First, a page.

Many of the SCANS Foundation Skills (e.g.,"Personal Qualities") and Competencies (e.g., "Interpersonal") are geared to individual development. Thus, SDAs are encouraged to incorporate individual development activities into learning on the job and in an educational setting.

    When individual development activities are integrated with learning on the job and in an educational setting, they may be properly considered part of an SDA's education component. However, stand-alone personal development activities, while allowable, are not to be considered part of the education component.

  13. Minimum Wage. The provisions under the amendments to the Fair Labor Standards Act (FLSA), which resulted from the Minimum Wage Increase Act of 1996, apply to all participants enrolled in programs operated under JTPA. Effective on October 1, 1996, the amendments require that not less than $4.75 an hour must be paid for employment under JTPA and not less than $5.15 an hour beginning September 1, 1997.

    The new Opportunity Wage created by the Minimum Wage Increase Act of 1996, $4.25 an hour for the first 90 days a youth under 20 is initially employed, does not apply to JTPA programs.

    In making this determination, the FLSA amendments need to be viewed in terms of the statutory minimum wage provisions contained in JTPA. The FLSA minimum rate referred to in sections 142(a)(2) and (3) of JTPA is the currently applicable rate set forth in section 6(a)(1) of the FLSA, which is $4.75. Section 142(a)(2) of JTPA establishes that individuals in on-the-job training shall be compensated at the same rates as similarly situated employees or trainees, but in no event less than the higher of the rate specified in section 6(a)(1) of the FLSA or applicable State or local minimum wage law. Section 142(a)(3) of JTPA establishes the requirements for the payment of wages. Individuals employed in activities authorized under the Act shall be paid wages which shall not be less than the highest of the minimum wage under 6(a)(1) of the FLSA, the minimum wage under the applicable State or local minimum wage law, or the prevailing rates of pay for individuals employed in similar occupations by the same employer.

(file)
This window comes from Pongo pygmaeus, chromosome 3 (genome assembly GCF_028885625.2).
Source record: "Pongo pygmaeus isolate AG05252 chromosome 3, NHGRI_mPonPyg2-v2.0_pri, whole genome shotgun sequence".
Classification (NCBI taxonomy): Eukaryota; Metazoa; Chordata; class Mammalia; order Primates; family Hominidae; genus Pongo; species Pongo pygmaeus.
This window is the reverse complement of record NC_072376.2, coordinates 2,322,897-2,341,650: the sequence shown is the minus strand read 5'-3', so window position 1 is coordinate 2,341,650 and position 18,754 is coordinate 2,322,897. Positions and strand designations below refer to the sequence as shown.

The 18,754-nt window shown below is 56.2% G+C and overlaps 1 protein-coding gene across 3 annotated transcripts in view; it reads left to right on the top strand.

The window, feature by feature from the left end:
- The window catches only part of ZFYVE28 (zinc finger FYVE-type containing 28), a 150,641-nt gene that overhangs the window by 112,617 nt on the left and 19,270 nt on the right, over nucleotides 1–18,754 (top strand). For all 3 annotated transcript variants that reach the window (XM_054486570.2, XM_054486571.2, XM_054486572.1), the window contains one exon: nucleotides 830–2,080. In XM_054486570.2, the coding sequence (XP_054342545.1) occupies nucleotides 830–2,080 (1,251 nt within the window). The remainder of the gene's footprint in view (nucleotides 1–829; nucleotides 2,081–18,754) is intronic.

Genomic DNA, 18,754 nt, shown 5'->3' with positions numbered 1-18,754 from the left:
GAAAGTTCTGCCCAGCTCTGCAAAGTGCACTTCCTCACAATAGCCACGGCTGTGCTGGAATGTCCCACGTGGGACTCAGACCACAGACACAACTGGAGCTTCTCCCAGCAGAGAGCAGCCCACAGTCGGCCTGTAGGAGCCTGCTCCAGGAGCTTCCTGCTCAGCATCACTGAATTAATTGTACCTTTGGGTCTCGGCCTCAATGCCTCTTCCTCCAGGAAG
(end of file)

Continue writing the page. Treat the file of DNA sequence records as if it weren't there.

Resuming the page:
14. Job Safety and Health. States and SDAs are reminded to review Federal, State and local safety and job health standards and child labor restrictions to ensure that participants are not assigned to job activities which violate the standards and/or restrictions. For specific guidance, States and SDAs may refer to TEIN 33-92: " Child Labor Restrictions Applicable to Youth Participants in Job Training Partnership (JTPA) Funded Programs."